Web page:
Via The New York Times: ‘Don’t Touch the Walls’: Ebola Fears Infect an African Hospital. Excerpt:
KENEMA, Sierra Leone — So many patients, nurses and health workers have died in the government hospital that many people in this city, a center of the world’s worst Ebola epidemic, see it as a death trap.
Now, the wards are empty in the principal institution fighting the disease. Ebola stalks the city, claiming lives every day, but patients have fled the hospital’s long, narrow buildings, which sit silent and echoing in the fading light. Few people are taking any chances by coming here.
“Don’t touch the walls!” a Western medical technician yelled out. “Totally infected.”
Some Ebola patients still die at the hospital, perhaps four per day, in the tentlike temporary isolation ward at the back of the muddy grounds. But just as many, if not more, are dying in the city and neighboring villages, greatly increasing the risk of spreading the disease and undermining international efforts to halt the epidemic. Continue reading the main story
“People don’t die here now,” said the deputy chief of the hospital’s burying team, Albert J. Mattia, exasperated after a long day of Ebola burials. “They are dying in the community, five, six a day.” Mr. Mattia was particularly disturbed that many of the bodies his team were putting in the ground had come from outside the hospital, thwarting attempts to isolate patients and prevent them from passing the disease to others.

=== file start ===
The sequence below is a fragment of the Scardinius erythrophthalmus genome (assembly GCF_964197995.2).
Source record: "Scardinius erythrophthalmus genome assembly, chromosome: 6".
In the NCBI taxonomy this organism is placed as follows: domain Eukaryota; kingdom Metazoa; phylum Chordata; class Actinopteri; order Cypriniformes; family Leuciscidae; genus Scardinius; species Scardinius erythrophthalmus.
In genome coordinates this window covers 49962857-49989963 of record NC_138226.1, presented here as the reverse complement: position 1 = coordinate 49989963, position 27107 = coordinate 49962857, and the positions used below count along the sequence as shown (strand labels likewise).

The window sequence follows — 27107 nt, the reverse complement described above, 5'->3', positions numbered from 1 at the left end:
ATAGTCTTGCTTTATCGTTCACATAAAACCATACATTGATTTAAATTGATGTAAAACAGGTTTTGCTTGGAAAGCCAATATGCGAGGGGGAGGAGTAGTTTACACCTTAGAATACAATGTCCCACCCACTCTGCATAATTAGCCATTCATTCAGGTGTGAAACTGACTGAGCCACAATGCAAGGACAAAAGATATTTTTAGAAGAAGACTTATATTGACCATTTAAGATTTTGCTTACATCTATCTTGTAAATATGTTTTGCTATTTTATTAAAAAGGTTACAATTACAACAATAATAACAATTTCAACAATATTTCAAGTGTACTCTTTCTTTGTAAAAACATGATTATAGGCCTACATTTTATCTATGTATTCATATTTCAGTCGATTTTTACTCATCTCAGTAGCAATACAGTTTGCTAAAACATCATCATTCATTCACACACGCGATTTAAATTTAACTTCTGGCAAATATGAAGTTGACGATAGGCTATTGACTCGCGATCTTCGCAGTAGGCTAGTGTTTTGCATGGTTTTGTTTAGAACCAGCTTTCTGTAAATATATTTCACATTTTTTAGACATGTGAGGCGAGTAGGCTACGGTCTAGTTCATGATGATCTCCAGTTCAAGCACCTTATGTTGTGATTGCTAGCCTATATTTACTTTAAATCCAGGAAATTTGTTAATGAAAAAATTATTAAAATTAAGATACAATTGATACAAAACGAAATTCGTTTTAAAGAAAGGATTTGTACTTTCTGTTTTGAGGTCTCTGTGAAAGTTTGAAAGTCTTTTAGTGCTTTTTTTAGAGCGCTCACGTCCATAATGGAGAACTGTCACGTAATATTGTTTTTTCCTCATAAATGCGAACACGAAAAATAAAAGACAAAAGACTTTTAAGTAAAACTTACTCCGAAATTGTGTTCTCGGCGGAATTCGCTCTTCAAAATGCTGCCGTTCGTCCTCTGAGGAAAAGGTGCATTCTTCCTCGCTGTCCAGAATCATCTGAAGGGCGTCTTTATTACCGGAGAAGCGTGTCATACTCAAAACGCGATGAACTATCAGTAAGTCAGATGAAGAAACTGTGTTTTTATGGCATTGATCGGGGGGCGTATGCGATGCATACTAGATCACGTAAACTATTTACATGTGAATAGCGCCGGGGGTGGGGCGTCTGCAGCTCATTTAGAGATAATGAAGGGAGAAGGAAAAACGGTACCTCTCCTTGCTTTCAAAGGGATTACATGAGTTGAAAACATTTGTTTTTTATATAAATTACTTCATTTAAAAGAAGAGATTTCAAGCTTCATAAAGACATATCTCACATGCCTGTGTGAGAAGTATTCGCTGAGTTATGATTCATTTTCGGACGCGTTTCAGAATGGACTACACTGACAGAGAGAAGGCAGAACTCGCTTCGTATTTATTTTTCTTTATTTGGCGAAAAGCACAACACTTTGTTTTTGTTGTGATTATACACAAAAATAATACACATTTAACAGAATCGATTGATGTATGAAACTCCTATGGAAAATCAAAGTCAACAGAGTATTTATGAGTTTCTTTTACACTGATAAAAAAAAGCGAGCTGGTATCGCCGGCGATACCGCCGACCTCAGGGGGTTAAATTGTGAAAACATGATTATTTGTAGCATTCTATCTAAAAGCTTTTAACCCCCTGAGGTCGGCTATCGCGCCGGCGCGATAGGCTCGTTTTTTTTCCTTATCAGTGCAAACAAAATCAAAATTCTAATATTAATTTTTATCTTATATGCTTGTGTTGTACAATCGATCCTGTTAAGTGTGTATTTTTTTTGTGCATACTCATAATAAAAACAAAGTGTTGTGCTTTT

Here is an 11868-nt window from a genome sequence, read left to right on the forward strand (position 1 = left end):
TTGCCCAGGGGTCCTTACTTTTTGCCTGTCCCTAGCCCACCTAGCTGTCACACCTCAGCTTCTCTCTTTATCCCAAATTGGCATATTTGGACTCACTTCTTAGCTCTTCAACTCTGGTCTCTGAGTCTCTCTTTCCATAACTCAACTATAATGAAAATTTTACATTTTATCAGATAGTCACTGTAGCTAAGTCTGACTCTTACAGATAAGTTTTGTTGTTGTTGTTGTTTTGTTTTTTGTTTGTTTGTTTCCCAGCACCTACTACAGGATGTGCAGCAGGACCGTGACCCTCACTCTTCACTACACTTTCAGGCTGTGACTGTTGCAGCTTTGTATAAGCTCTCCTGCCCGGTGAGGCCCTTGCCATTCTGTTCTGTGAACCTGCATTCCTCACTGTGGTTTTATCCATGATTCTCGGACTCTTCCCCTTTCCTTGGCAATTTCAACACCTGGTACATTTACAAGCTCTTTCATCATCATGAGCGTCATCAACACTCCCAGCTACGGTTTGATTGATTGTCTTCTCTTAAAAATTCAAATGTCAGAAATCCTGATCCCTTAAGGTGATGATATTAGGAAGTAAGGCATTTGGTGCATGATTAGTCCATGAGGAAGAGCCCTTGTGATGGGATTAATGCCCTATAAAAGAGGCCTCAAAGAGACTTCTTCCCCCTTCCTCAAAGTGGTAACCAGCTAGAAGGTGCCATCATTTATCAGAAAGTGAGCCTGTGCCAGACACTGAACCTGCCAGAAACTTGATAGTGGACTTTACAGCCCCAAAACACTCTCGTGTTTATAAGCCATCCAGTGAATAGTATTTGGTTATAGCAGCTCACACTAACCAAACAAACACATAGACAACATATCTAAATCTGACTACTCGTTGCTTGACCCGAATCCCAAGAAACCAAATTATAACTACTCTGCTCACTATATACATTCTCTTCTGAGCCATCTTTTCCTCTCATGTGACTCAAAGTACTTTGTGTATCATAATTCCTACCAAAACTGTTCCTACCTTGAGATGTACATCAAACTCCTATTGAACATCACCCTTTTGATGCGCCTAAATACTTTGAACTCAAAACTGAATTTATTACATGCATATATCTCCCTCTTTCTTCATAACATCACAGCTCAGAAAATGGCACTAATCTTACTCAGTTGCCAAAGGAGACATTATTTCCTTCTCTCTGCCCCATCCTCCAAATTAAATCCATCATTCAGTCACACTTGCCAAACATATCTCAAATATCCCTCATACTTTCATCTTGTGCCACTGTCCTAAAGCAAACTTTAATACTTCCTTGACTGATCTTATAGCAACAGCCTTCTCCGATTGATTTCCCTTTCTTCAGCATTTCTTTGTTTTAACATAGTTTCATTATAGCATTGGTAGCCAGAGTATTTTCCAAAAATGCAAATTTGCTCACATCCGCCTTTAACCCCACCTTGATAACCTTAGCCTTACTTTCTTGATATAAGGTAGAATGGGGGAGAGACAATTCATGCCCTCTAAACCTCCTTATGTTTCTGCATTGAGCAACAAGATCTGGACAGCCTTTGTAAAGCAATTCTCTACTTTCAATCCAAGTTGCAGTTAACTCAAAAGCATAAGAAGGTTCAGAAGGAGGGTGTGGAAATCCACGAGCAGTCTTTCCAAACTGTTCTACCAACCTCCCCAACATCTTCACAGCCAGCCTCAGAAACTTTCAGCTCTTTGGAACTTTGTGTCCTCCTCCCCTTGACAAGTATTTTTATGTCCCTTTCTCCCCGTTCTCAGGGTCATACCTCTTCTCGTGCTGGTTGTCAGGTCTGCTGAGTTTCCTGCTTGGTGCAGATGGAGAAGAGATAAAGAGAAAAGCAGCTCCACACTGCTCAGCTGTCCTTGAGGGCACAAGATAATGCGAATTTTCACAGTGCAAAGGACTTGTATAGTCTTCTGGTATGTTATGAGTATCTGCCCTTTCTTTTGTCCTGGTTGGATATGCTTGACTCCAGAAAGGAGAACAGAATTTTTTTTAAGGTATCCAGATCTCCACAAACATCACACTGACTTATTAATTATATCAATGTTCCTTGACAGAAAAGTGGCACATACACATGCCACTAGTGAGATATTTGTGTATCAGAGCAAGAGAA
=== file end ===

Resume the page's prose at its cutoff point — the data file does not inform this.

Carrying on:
“It’s very, very dangerous, very hazardous; it is contributing to the Ebola dead,” he said as his two deputies nodded glumly in agreement. “You go to the wards, there are no patients.”
Containing the virus in Kenema — one of the nation’s largest cities and a gateway to an area of the country where the disease is rampant — is critical to taming the epidemic’s deadly advance across parts of West Africa. More than 930 people, including over 280 here in Sierra Leone, have died since the outbreak was first identified across the border in Guinea in March.
Since then, Sierra Leone has been hit with more cases of the disease than any other nation — 691 out of 1,711 at last count — and the hospital in Kenema quickly became a focal point in the effort to grapple with the epidemic when the government set up a treatment center here for cases in the region.